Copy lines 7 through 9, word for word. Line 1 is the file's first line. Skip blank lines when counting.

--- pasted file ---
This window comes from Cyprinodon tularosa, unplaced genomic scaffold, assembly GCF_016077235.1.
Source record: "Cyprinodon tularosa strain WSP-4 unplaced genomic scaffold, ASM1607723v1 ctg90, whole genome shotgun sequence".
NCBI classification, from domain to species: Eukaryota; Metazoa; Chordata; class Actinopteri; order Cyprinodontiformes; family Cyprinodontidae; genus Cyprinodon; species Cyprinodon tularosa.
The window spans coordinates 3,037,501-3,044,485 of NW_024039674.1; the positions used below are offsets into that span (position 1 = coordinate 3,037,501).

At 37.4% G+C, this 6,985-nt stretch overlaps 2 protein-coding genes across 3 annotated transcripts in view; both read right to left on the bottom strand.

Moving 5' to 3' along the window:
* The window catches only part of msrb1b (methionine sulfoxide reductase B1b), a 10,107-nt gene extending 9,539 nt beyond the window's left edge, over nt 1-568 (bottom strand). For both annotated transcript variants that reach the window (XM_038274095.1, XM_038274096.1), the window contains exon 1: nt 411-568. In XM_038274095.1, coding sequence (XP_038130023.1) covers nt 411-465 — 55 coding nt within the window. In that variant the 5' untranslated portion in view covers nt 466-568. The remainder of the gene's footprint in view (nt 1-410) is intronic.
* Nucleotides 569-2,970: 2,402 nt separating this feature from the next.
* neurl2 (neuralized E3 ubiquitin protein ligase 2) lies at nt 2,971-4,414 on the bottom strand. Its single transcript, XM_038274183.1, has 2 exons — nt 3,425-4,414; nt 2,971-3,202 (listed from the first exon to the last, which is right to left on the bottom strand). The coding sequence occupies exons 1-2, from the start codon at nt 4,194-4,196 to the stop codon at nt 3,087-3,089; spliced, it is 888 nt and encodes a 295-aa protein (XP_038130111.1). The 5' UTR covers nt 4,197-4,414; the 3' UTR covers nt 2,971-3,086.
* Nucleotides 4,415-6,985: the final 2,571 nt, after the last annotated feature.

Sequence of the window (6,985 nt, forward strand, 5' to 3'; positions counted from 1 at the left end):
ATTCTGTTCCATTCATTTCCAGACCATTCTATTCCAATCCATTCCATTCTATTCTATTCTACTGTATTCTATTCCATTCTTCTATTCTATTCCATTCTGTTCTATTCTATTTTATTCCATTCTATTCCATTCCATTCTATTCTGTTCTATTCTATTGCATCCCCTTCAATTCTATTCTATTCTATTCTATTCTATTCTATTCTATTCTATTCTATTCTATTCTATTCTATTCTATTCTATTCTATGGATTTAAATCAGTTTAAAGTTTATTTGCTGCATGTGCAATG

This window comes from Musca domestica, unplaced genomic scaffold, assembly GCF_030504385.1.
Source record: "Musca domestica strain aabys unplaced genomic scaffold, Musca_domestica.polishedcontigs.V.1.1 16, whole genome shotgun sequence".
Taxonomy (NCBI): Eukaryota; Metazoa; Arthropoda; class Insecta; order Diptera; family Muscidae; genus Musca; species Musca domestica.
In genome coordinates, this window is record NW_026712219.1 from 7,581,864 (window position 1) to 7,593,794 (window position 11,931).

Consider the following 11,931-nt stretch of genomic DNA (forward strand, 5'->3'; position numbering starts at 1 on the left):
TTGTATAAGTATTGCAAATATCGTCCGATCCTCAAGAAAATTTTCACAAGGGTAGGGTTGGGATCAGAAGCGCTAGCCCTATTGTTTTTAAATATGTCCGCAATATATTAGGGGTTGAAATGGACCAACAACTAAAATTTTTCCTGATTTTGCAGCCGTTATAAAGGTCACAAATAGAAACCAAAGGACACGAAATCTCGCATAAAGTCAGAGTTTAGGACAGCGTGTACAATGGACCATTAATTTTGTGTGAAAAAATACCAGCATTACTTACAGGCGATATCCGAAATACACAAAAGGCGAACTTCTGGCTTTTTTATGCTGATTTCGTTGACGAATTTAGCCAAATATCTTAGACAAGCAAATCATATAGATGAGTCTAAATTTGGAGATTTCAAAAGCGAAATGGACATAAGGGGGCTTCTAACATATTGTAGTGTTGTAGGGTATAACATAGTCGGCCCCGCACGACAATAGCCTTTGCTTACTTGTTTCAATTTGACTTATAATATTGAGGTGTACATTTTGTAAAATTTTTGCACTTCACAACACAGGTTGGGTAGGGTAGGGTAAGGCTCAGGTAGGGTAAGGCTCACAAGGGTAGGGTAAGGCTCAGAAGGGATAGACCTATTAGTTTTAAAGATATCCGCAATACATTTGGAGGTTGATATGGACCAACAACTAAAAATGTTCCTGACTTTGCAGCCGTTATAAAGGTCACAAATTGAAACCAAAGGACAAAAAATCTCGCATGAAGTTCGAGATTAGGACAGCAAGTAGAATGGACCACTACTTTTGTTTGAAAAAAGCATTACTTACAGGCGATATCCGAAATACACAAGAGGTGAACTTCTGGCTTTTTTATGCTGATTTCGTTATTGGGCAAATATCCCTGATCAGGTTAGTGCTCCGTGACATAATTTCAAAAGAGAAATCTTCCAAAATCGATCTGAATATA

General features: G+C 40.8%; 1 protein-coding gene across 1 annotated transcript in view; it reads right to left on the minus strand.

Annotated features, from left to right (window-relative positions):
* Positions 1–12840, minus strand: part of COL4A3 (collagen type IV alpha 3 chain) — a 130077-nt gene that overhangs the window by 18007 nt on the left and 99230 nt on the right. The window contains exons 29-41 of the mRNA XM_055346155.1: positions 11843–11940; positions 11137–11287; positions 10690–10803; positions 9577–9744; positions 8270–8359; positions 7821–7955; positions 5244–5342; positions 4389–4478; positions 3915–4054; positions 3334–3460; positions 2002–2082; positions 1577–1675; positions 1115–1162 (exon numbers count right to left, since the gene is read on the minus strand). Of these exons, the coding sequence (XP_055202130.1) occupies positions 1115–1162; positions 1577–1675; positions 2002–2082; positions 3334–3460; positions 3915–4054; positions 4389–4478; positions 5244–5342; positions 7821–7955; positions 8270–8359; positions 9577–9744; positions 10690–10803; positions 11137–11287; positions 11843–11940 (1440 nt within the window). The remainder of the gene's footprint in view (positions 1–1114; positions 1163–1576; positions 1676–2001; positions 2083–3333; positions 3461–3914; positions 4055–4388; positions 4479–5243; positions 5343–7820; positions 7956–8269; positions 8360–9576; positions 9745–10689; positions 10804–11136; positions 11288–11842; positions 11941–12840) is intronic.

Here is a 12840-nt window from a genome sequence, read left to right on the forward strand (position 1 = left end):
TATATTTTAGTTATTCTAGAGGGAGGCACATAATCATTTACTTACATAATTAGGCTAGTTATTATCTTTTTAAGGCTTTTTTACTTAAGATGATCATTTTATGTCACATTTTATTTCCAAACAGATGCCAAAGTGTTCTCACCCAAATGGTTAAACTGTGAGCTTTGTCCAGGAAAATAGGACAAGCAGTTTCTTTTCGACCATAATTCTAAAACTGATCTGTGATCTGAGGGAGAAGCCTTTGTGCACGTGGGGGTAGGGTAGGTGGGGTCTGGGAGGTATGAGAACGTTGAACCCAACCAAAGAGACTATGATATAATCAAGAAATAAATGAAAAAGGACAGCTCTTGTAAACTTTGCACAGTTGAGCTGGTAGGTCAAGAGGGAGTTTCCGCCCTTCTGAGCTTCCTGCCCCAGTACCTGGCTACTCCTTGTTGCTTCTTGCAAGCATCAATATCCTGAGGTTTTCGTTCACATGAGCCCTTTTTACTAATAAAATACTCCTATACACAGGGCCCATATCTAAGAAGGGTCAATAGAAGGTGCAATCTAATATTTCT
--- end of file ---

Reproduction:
* The window catches only part of msrb1b (methionine sulfoxide reductase B1b), a 10,107-nt gene extending 9,539 nt beyond the window's left edge, over nt 1-568 (bottom strand). For both annotated transcript variants that reach the window (XM_038274095.1, XM_038274096.1), the window contains exon 1: nt 411-568. In XM_038274095.1, coding sequence (XP_038130023.1) covers nt 411-465 — 55 coding nt within the window. In that variant the 5' untranslated portion in view covers nt 466-568. The remainder of the gene's footprint in view (nt 1-410) is intronic.
* Nucleotides 569-2,970: 2,402 nt separating this feature from the next.
* neurl2 (neuralized E3 ubiquitin protein ligase 2) lies at nt 2,971-4,414 on the bottom strand. Its single transcript, XM_038274183.1, has 2 exons — nt 3,425-4,414; nt 2,971-3,202 (listed from the first exon to the last, which is right to left on the bottom strand). The coding sequence occupies exons 1-2, from the start codon at nt 4,194-4,196 to the stop codon at nt 3,087-3,089; spliced, it is 888 nt and encodes a 295-aa protein (XP_038130111.1). The 5' UTR covers nt 4,197-4,414; the 3' UTR covers nt 2,971-3,086.